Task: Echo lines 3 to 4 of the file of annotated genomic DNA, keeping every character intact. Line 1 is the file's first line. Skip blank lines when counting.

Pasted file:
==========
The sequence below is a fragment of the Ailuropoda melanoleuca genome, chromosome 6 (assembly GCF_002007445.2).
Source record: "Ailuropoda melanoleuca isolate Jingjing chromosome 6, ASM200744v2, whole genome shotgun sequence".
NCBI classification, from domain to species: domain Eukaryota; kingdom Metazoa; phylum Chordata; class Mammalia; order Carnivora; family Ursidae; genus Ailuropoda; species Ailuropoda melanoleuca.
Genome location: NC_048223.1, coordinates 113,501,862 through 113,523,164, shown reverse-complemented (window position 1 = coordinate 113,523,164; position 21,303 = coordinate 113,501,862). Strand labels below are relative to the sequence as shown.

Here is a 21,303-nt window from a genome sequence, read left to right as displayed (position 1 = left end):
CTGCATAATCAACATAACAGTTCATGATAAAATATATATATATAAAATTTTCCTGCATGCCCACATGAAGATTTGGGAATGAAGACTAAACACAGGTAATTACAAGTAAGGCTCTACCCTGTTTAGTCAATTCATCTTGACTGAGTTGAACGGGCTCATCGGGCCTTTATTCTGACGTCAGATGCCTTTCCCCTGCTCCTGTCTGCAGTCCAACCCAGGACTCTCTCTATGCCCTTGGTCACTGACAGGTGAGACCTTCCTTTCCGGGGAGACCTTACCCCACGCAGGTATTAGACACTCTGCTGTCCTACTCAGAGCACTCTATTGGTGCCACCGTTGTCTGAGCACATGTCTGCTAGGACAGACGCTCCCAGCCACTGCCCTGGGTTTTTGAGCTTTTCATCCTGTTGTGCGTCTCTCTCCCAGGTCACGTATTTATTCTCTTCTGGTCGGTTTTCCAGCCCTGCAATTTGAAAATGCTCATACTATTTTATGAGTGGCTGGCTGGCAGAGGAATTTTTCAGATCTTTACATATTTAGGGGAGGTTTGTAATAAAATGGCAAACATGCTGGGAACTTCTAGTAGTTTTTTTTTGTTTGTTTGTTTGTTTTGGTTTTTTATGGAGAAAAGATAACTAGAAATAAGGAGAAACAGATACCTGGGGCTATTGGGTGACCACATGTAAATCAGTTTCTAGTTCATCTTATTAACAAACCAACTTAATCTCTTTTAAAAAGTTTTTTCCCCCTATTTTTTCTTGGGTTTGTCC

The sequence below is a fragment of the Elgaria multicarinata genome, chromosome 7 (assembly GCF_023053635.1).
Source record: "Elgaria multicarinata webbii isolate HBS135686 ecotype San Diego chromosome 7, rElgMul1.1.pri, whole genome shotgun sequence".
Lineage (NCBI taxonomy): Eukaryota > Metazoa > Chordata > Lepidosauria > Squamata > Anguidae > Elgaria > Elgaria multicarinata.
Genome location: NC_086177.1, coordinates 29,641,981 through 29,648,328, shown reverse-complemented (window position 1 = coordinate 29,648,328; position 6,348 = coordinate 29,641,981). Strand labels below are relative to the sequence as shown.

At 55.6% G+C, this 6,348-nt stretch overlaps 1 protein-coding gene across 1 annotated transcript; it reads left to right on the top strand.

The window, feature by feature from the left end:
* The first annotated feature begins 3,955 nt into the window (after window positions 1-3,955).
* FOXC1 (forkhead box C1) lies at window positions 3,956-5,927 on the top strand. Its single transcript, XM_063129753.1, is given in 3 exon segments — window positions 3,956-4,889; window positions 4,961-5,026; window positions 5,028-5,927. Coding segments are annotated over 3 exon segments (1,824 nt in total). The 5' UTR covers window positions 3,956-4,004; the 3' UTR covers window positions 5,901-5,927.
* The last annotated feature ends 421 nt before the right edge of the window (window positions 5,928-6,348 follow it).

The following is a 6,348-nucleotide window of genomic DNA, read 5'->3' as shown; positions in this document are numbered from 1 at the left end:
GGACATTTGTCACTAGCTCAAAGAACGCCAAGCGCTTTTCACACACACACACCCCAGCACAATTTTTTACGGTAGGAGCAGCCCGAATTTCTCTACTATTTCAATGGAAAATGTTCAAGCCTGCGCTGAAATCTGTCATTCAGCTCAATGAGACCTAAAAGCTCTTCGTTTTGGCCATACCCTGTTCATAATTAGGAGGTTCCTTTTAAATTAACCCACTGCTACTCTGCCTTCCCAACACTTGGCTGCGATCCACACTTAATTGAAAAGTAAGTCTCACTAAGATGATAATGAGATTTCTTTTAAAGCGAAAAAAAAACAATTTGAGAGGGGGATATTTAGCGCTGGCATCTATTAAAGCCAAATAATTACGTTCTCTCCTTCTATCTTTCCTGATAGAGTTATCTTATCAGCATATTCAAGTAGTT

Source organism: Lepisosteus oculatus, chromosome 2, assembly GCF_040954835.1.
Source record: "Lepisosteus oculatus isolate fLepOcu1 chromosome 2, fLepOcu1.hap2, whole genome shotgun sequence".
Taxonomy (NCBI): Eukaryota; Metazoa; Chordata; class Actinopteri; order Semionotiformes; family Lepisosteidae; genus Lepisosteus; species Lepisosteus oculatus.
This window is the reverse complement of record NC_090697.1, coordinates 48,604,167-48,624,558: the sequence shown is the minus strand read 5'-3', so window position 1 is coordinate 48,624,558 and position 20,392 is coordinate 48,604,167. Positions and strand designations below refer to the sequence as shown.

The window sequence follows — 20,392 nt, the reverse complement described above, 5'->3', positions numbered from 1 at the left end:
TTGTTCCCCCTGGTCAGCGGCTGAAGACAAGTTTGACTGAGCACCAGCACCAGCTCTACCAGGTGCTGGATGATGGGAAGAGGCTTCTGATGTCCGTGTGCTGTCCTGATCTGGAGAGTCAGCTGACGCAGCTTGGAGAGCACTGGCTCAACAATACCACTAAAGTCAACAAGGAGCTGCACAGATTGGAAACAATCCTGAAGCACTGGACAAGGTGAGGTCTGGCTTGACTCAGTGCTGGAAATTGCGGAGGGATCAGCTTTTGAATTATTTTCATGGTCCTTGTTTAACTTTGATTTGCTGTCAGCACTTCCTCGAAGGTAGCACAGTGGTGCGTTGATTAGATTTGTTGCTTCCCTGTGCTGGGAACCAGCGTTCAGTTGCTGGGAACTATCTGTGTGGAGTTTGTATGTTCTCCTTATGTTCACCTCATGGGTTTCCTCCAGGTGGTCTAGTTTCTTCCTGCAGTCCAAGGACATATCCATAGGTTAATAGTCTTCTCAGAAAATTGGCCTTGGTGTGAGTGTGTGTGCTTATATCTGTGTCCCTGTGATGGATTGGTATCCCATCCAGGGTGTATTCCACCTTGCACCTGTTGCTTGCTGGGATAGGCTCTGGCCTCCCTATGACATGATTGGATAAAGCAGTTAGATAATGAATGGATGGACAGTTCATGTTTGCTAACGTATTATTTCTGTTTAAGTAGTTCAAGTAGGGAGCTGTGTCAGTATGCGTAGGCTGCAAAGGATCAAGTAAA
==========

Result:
NCBI classification, from domain to species: domain Eukaryota; kingdom Metazoa; phylum Chordata; class Mammalia; order Carnivora; family Ursidae; genus Ailuropoda; species Ailuropoda melanoleuca.
Genome location: NC_048223.1, coordinates 113,501,862 through 113,523,164, shown reverse-complemented (window position 1 = coordinate 113,523,164; position 21,303 = coordinate 113,501,862). Strand labels below are relative to the sequence as shown.